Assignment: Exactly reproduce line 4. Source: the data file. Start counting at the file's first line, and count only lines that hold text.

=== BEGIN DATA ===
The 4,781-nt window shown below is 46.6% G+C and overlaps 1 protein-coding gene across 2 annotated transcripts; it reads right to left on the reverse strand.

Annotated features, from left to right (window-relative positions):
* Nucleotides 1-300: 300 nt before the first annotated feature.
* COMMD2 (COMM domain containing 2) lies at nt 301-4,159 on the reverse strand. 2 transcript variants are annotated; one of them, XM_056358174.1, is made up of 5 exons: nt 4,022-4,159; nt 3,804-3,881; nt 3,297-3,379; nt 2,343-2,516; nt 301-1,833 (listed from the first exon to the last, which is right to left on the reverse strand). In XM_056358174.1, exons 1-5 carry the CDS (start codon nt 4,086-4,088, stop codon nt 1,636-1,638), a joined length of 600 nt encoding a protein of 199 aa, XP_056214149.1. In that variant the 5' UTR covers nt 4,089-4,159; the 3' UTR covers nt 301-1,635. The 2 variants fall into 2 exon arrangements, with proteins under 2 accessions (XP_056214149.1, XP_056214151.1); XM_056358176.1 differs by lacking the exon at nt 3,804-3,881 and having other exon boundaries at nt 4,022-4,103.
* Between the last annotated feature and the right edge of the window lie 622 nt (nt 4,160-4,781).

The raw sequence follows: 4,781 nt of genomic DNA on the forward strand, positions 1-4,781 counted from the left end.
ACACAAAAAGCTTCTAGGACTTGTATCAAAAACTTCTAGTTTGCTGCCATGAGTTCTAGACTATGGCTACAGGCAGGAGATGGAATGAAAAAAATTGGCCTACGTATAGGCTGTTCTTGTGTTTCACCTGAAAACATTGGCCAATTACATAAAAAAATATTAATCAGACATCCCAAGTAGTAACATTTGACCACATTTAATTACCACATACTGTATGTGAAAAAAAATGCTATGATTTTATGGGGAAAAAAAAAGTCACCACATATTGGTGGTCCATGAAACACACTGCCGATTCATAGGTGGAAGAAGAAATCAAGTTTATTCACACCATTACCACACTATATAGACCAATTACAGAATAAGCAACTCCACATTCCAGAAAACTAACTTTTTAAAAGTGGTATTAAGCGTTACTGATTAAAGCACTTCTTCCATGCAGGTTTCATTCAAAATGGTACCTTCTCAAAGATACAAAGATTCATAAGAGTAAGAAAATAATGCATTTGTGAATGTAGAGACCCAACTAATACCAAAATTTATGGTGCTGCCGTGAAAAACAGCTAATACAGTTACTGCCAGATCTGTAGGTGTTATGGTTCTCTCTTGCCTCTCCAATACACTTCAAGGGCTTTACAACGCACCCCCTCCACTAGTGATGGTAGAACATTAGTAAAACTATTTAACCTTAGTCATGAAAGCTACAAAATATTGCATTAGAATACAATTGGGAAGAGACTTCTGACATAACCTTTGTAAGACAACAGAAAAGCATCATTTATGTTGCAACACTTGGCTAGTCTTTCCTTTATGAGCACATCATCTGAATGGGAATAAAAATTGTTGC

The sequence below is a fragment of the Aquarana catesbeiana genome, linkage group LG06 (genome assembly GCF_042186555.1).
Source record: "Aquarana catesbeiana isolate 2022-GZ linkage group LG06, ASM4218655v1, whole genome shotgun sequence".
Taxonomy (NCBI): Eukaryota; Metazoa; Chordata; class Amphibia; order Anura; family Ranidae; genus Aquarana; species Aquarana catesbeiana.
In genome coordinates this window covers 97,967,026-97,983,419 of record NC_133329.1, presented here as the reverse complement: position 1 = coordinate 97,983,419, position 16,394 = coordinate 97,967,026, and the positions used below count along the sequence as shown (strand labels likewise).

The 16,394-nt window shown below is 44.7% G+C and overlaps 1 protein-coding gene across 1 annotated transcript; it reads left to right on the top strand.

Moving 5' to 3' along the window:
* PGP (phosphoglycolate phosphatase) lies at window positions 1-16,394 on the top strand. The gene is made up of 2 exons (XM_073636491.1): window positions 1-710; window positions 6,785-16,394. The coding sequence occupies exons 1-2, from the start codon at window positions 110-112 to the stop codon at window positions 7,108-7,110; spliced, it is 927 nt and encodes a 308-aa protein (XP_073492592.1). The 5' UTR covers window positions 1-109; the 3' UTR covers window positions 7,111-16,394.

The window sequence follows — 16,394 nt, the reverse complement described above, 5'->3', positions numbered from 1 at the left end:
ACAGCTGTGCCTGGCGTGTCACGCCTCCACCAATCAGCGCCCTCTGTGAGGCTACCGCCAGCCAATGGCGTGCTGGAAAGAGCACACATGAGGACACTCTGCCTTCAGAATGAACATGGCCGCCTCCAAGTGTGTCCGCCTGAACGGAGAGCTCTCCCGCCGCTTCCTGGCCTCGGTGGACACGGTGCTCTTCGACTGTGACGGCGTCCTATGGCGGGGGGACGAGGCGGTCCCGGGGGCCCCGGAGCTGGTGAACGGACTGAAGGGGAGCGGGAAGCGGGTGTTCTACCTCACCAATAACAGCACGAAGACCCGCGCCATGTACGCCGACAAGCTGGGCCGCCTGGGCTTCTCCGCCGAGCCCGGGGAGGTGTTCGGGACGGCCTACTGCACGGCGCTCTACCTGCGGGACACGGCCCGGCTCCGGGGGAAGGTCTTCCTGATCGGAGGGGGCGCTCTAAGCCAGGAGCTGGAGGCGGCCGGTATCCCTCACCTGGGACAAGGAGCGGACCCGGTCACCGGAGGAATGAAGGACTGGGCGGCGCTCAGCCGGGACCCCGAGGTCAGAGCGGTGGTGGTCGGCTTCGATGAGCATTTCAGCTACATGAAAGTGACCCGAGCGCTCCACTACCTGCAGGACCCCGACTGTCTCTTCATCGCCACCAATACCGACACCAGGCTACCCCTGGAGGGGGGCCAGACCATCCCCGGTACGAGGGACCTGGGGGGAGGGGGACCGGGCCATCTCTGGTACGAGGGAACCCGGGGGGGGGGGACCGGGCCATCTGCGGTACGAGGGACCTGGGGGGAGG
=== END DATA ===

* COMMD2 (COMM domain containing 2) lies at nt 301-4,159 on the reverse strand. 2 transcript variants are annotated; one of them, XM_056358174.1, is made up of 5 exons: nt 4,022-4,159; nt 3,804-3,881; nt 3,297-3,379; nt 2,343-2,516; nt 301-1,833 (listed from the first exon to the last, which is right to left on the reverse strand). In XM_056358174.1, exons 1-5 carry the CDS (start codon nt 4,086-4,088, stop codon nt 1,636-1,638), a joined length of 600 nt encoding a protein of 199 aa, XP_056214149.1. In that variant the 5' UTR covers nt 4,089-4,159; the 3' UTR covers nt 301-1,635. The 2 variants fall into 2 exon arrangements, with proteins under 2 accessions (XP_056214149.1, XP_056214151.1); XM_056358176.1 differs by lacking the exon at nt 3,804-3,881 and having other exon boundaries at nt 4,022-4,103.